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How a few centimetres could improve your GO Transit commute





It’s a few centimetres tall and the thousands of people who use GO Transit every day hardly notice it’s there, but getting rid of it could lead to major improvements at Canada’s busiest rail station.

The single step at the door of every GO Transit car may not look like much, but Metrolinx plans to eliminate it as part of a wider effort to more than double the capacity of Union Station.

Metrolinx, the provincial agency in charge of GO, estimates making modifications that would allow passengers to directly board the cars without a step, just like a TTC subway car, could shave up to 20 seconds off the time it takes each train to enter and leave Union.

With about 40 GO trains serving Union during every weekday morning rush hour those seconds add up, and the time saved could allow Metrolinx to run more trains.

“It’s just the way to go for the system,” said Michael Wolczyk, vice-president of technical resource management in Metrolinx’s capital projects group.

Finding ways to run more trains in and out of Union will be crucial in the coming years as the region’s population grows and the province moves ahead with plans to dramatically increase GO Transit service.

Under the GO expansion program, which was formerly known as regional express rail, Metrolinx plans to add more two-way, all-day service, run trains every 15 minutes or sooner, and electrify some of its rail lines. As today, the vast majority of all trips will start or end at Union.

The station’s location in the heart of downtown prohibits any major physical expansion, so instead Metrolinx is focusing on making operations more efficient.

Proposals outlined in a recent Metrolinx business case analysis of the GO expansion program include reconfiguring Union’s platforms and tracks, which according to Wolczyk haven’t been significantly altered since the station opened in 1927.

Perhaps counterintuitively, Metrolinx is proposing to increase capacity by reducing the number of tracks at Union, from 16 down to 10. The number of platforms would also be decreased from 13 to 10 (a single platform can serve two tracks), but they would be made wider.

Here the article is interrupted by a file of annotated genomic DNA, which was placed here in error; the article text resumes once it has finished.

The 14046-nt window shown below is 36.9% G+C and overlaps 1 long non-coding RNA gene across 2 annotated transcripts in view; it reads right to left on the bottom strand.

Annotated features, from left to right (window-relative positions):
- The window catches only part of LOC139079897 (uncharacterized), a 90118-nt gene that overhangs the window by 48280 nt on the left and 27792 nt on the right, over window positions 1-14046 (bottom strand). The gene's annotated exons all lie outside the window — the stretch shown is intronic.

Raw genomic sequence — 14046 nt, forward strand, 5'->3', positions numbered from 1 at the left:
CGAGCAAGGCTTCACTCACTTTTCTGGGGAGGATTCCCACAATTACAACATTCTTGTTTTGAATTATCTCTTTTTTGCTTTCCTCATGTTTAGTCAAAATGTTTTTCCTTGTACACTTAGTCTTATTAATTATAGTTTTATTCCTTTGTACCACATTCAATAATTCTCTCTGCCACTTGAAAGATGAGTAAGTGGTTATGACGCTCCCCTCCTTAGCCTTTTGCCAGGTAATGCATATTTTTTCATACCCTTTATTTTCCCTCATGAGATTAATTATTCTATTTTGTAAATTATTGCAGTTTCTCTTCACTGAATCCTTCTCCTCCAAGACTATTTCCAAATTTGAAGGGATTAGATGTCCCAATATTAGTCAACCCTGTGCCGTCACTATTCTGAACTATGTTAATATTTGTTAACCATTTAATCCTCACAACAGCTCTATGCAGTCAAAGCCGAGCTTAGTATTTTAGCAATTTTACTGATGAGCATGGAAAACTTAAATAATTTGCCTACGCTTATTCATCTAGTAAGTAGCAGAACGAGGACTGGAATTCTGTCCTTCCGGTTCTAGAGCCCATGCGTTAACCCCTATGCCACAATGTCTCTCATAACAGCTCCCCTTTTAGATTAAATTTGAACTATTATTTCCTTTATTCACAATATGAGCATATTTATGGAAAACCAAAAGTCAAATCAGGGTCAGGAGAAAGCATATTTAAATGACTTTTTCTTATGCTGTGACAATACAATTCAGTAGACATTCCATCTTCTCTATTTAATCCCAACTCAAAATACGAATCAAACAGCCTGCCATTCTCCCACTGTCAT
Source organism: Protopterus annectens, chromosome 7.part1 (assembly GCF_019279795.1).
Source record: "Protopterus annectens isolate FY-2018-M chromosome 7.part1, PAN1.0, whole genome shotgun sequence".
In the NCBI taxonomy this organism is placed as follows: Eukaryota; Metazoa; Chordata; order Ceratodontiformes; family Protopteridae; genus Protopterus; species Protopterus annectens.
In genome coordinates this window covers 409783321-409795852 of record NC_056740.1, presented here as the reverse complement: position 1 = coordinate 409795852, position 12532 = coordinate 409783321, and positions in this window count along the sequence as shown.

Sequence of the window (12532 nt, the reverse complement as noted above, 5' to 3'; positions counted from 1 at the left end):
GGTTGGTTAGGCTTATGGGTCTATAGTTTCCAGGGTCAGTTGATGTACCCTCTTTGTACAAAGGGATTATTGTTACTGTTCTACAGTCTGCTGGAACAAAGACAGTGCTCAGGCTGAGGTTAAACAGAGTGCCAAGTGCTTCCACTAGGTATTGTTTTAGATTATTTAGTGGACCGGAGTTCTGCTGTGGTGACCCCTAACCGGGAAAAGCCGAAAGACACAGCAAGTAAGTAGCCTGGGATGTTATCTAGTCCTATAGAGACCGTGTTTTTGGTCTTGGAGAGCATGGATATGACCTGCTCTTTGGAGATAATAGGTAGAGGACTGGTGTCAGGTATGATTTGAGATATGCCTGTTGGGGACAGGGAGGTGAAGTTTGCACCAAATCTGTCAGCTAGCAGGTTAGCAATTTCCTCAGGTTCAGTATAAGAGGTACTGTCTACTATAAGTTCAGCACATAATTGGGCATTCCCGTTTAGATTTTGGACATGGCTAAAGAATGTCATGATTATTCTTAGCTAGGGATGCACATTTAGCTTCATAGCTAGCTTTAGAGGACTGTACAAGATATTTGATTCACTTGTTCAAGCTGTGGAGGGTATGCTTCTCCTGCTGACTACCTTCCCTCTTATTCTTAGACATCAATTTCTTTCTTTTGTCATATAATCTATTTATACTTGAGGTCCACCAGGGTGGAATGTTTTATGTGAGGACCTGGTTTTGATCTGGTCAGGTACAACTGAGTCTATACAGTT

In addition to the 10 main platforms, six smaller “bay” or “stub” platforms, which are open at just one end, would be installed at either end of the station to accommodate smaller GO, Via Rail, and Union Pearson Express trains.

Fewer main platforms means fewer trains would be able to enter the station at once, but the wider platforms could significantly improve operations.

The existing platforms at Union are the narrowest on the GO network, despite being the most heavily used. At times, particularly when trains are delayed, they can become perilously overcrowded, making it difficult for passengers to obey Metrolinx’s safety directives to stay clear of the platform edges.

“They always tell you don’t walk on the yellow lines, but you have a very hard time. People are zooming in front of you” because they want to get to a train, said Robert Campbell as he waited for his train home to Burlington one recent afternoon.

“You obviously get tensed up.”

To reduce crowding at track level, GO doesn’t announce which train is arriving at which platform until 10 minutes before it’s set to depart. Passengers are encouraged to wait in the concourse below track level, which delays boarding.

GO trains can sit at platforms for at least 10 minutes while they take on passengers.

According to Wolczyk that’s “really inefficient in terms of train and platform usage.”

“Ideally we’d like a train to come in and only spend two or three minutes here, and leave,” he said.

Wider platforms would allow for an entire train load of passengers to safely wait at track level and quickly board when the train pulls in.

The wider platforms could also let GO lift the speed restrictions on trains entering the station. Vehicles are only allowed to travel at about 16 km/h for safety reasons, Wolczyk said.

Getting rid of the step at the car doors and implementing subway-style “level boarding” would have two major benefits, according to Metrolinx.

Currently, GO operators need to slow down in order to carefully align the doors of each train’s single “accessibility coach” with the ramps on station platforms that allow access for customers with mobility devices.